Born September 4, 1991.
Paalvast spent 5 years at Monmouth University, New Jersey and graduated in 2014. Became just the 17th player to score over 1,000 points for Monmouth.
Paalvast joined Micaela Cocks at Townsville Fire for the 2015-16 season helping them win a WNBL championship. Also played for the Fire in the 2016-17 season.
Like Cocks she is playing in the WNBL off-season for Mackay Meteorettes in the Queensland State League.
Debuted for Tall Ferns in 2015.
Brigham Young University – Provo (USA).
Born January 13, 1995.
Purcell comes from a family that has produced two other Tall Ferns, older sisters Charmian Mellars and Natalie Taylor.
Purcell had a two years stint at Hutchinson Community College before transferring to Brigham Young University.
In her first year at BYU in 2015-16 the Cougars won its first ever West Coast Conference regular season title and advanced to the NCAA championships.
She recently graduated as BYU’s seventh all-time leading rebounder (753) and second all-time in rebounds per game (12.4).
In April was invited to a training camp with WNBA team Dallas Wings.
Debuted for the Tall Ferns in 2013.
Artego Bydgoszcz (Poland).
Position: Point Guard.
Born September 9,1990.
Rooney spent 4 years playing in the USA – two years at Monmouth University followed by a further two years at Fordham University.
Had an outstanding final year at Fordham leading the Rams to their first Atlantic 10 title in programme history. Named First Team All-Atlantic 10. Became the first player in Fordham Women’s Basketball history to record 500 points, 200 rebounds and 150 assists in the same season.
Played professionally in France for two seasons in 2014-16.
In the recent European season played in Poland for Artego Bydgoszcz.
Debuted for the Tall Ferns in 2009.
Sunbury Jets (Melbourne, Australia).
Born: January 29, 1993.
Graduated from Colgate University in 2016 after an outstanding four year career in which she set a number of Colgate records.
Stockill ended her collegiate career as the programme's career leader for blocked shots in a game (13), season (105) and career (241).
Currently playing her first professional season with Sunbury Jets. The Jets are coached by Tall Ferns coach Kennedy Kereama.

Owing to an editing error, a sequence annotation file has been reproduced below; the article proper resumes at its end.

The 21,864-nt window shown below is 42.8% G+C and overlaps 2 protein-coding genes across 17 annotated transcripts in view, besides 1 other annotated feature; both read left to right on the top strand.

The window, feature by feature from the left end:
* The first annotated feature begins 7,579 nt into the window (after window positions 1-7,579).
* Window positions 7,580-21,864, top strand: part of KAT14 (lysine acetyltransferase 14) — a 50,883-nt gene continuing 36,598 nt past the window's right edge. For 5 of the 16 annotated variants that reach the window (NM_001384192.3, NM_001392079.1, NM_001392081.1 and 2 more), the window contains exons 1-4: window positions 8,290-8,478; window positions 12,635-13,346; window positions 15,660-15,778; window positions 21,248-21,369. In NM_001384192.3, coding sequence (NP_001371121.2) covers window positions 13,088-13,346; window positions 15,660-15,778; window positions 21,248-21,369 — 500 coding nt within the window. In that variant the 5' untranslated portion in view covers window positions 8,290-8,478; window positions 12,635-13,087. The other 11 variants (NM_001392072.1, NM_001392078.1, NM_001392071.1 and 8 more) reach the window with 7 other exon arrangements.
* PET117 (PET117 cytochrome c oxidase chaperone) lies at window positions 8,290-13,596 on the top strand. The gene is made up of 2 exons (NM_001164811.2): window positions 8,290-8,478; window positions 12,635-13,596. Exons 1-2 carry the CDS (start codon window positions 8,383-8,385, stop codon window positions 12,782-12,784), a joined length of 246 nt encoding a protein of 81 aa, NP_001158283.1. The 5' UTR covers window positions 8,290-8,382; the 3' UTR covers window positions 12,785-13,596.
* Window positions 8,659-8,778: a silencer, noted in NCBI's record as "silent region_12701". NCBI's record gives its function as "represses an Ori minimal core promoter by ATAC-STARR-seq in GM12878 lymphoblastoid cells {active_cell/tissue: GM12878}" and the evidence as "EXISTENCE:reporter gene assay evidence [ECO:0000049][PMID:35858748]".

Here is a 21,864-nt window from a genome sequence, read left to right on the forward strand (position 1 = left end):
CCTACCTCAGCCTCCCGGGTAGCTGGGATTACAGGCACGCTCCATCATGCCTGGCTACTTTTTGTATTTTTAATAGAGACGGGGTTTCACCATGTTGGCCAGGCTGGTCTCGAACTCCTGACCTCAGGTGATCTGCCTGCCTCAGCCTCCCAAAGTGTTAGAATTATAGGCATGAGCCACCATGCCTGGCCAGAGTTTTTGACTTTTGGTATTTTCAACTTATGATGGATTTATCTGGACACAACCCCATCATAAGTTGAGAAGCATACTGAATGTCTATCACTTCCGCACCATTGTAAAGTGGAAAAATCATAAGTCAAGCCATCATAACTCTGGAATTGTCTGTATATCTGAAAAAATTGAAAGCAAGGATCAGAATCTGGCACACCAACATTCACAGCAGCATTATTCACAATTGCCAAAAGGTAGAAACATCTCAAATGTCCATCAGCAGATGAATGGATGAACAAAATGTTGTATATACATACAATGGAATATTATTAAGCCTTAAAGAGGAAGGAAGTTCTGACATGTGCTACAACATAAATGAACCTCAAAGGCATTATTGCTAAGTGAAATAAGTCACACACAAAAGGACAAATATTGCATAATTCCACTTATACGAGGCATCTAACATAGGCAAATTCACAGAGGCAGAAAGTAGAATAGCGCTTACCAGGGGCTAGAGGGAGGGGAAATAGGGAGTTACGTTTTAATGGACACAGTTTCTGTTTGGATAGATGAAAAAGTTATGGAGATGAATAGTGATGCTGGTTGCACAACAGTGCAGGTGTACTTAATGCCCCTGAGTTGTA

Debuted for the Tall Ferns in 2014.
Brisbane Spartans (QBL, Australia).
Born: December 24, 1982.
Taylor (nee Purcell) joined older sister Charmian Purcell in the Tall Ferns in 2007.
She attended Hutchinson Community College, before transferring to Southeast Missouri State University.
Played for Christchurch Sirens in the 2007-8 Australian WNBL season ahead of the 2008 Beijing Olympics.
Then played five seasons for Logan Thunder in the Australian WNBL either side of a season in Ireland.
Natalie helped University of Limerick to the 2011 Irish Super League title and was named Import Player of the Year.
Currently playing for Brisbane Spartans in the Queensland State League.
Debuted for Tall Ferns in 2007.
Two dramatic finals carried Waikato and Canterbury Combined to their respective 2017 Under 19 National Championships at North Shore Events Centre on Tuesday.
Canterbury Combined came from 17 points down at three-quarter time to steal a 94-89 victory against Auckland in the Men’s Championship game.
The Women’s Final was equally exciting, Waikato defeating Canterbury Combined 65-64, with the game decided on the last play of the game.
In the Women’s Final a Sapphire Wairau triple gave Canterbury the early lead and although Kaylee Smiler made a couple of early baskets for Waikato, Canterbury held a 21-13 first quarter advantage.
Esra McGoldrick, who finished with a massive double double (16 points and 24 rebounds) was the chief Waikato tormentor in the opening stages.
Amiee Book and Wairau made a couple of threes early in the second but Smiler and Charlisse Leger-Walker replied in kind to keep Waikato in touch.
Charlotte Whittaker stretched the Cantabs advantage to ten points but an 8-0 Waikato run, fuelled by a strong defensive patch, reduced the deficit.
Canterbury finished the half slightly ahead with a 33-30 advantage – Leger-Walker led all scorers with 13 points, McGoldrick matching that number in rebounds.